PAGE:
Oh let me repeat this... there has been NO declaration of war. None. Congress has not declared war. Period. So you can try and weasel that in all you want, but it's not legal. Remember Jane Fonda? Why was she not arrested during Vietnam? Oh that's right. NO WAR was declared. So the powers available to the government during wartime were not in effect. What the President did was wrong and he should stand trial for it. Period. Is this too hard for you? Maybe I should draw it in crayon so you can see which rights the President violated..... Would that help? I'm sorry, but you amaze the shit out of me... I didn't think there were otherwise intelligent people siding with Obama on this murder. Sorry, it's murder. And with the NDAA, you could be next... or at least left to rot in prison forever... or I could be next, because I'm critical of his highness. People blasted Bush for the expansion of executive power, but I haven't heard a fucking PEEP about it when Obama doesn't just do the same stuff. He EXPANDS it. Bush never ordered the drone assassination of a citizen. Guess "change" means for the worse... not for the better.

          • Re:5% (Score:5, Interesting)

            by cold fjord (826450) on Tuesday November 06, 2012 @06:53AM (#41891789)

            You seem to be generally misinformed on this matter, so here are a few things. The Congress passed the resolution noted in the following document: Authorization For Use Of Military Force in Response to the 9/11 Attacks [fas.org]. The Supreme Court of the United States has held this type of Congressional authorization to be equivalent to a declaration of war. If you join the enemy making war on the United States, you can be captured or killed under the law of war - no trial is necessary beforehand. All of your hand waving on these matters is just that. Your lack of familiarity with the personal involvement of an enemy combatant with attacks or attempted attacks doesn't change or weaken the findings against them.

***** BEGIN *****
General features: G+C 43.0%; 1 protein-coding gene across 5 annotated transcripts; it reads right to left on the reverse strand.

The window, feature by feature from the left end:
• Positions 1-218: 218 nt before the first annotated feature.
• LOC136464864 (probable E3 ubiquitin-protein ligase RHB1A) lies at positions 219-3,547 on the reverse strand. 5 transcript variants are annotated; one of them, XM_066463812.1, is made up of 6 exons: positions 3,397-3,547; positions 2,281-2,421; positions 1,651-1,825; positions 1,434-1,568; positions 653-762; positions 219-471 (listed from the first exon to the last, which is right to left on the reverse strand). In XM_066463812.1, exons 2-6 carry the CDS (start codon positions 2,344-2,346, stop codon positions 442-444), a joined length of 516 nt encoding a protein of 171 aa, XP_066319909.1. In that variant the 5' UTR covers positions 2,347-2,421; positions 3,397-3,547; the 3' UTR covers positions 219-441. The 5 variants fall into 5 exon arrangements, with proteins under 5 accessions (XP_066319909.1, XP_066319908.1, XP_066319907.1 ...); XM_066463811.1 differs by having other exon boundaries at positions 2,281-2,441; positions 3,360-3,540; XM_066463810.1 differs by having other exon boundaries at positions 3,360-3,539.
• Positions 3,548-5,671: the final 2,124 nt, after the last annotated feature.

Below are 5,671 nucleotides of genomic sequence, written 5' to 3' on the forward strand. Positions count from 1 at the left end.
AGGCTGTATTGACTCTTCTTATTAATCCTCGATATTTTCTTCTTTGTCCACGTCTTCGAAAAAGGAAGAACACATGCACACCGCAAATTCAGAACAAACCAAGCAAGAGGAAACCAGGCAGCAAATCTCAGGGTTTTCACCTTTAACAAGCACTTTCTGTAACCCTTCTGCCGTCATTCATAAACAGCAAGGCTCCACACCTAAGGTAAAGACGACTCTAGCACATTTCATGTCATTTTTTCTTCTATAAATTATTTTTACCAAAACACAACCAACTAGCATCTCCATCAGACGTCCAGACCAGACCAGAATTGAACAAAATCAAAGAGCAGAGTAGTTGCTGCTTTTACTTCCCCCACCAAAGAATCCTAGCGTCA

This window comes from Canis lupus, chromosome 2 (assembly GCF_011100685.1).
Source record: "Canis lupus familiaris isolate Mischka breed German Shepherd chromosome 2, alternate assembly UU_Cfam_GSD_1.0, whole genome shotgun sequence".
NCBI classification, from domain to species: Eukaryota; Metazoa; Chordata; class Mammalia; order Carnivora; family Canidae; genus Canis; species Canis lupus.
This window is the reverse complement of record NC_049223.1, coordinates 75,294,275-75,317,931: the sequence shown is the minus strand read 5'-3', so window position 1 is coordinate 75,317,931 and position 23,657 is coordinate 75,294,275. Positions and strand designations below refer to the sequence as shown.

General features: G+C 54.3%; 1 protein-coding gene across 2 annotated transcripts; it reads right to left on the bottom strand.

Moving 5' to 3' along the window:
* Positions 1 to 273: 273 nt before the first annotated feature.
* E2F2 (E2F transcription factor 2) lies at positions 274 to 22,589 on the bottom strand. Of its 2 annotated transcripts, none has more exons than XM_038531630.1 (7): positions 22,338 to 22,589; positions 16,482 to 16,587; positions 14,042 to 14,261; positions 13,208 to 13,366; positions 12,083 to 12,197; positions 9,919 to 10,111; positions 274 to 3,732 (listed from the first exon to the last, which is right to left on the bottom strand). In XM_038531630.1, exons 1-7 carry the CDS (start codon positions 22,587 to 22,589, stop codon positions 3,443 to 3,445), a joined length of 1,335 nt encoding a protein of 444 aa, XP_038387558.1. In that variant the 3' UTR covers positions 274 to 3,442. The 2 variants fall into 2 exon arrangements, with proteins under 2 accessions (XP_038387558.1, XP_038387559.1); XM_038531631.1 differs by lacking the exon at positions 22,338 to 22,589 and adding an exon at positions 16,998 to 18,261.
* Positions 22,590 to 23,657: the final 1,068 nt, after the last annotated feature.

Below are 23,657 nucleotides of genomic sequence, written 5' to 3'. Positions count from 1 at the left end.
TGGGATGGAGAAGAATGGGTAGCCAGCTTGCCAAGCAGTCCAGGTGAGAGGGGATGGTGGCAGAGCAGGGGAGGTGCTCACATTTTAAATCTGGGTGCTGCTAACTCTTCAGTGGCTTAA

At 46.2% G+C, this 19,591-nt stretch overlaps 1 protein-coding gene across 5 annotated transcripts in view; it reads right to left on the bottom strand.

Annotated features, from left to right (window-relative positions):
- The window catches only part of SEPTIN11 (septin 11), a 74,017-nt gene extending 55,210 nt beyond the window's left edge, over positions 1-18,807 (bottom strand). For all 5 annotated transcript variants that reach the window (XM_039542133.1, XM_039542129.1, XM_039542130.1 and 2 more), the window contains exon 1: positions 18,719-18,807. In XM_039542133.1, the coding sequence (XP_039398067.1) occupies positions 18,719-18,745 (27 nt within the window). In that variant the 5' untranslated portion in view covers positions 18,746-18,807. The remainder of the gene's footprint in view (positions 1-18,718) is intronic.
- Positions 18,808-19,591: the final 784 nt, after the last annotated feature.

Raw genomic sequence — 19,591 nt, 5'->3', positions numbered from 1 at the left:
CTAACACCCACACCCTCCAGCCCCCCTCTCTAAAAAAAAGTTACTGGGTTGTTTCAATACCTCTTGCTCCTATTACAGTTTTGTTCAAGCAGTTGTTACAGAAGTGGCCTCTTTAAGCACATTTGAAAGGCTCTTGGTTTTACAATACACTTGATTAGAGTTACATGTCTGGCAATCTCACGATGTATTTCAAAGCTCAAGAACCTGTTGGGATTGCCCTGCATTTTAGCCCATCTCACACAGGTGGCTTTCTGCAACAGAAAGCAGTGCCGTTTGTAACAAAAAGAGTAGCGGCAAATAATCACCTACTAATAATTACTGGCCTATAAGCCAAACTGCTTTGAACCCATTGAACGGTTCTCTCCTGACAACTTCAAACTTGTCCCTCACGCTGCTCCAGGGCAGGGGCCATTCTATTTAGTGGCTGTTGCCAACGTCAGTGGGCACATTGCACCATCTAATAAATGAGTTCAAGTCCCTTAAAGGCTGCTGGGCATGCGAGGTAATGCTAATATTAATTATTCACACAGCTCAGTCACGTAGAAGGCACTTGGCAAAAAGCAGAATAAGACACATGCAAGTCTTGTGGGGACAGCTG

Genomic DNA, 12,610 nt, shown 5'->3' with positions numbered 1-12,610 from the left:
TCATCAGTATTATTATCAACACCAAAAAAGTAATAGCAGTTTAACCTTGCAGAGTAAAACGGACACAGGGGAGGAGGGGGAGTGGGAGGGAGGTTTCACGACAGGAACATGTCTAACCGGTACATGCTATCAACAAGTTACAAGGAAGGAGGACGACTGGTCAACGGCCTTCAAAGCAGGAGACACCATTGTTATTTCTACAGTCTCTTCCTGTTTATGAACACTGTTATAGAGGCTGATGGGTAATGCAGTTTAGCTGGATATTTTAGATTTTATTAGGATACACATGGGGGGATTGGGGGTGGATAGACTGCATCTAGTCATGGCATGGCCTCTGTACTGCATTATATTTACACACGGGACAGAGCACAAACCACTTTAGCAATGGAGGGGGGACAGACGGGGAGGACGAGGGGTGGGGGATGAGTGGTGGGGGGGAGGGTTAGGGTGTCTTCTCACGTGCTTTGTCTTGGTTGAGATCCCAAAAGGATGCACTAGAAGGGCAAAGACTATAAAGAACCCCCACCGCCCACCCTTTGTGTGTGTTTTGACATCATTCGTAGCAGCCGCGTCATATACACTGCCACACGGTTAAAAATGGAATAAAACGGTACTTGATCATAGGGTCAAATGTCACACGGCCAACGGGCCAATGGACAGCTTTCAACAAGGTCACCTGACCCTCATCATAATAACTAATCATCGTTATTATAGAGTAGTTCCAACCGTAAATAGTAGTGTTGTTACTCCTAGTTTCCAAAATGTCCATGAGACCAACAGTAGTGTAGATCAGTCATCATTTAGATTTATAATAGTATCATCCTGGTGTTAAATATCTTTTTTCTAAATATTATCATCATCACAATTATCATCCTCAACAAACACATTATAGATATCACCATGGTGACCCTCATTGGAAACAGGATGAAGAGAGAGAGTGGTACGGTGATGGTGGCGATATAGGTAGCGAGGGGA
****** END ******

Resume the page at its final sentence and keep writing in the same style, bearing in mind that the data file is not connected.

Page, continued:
As an American citizen you don't have a Constitutional right to join a terrorist group and attack the United States or its allies. If you join with them, you will be treated like them, i.e. captured or killed as possible or necessary. Renegade Americans may be the most dangerous of all since they know the ins and outs of American society, and can identify weak points for attack, and coach would-be attackers to be more effective. If you go renegade, you accept the consequences of war. If you want a nice trial, then surrender so that charges can be prepared and a trial set.

            There is no great mystery about why Al Awlaki was killed. The man actively recruited for Al Qaida, was directly tied to numerous people making attacks, and was apparently involved in planning attacks. The man was an enemy of the American people, whom he plotted to kill in large numbers, an enemy of the state that he hoped to help destroy, and an enemy of humanity as a stateless terrorist, the very kin to pirates, hostis humani generis [wikipedia.org]. Is slavery [indianexpress.com] far behind [frontpagemag.com]?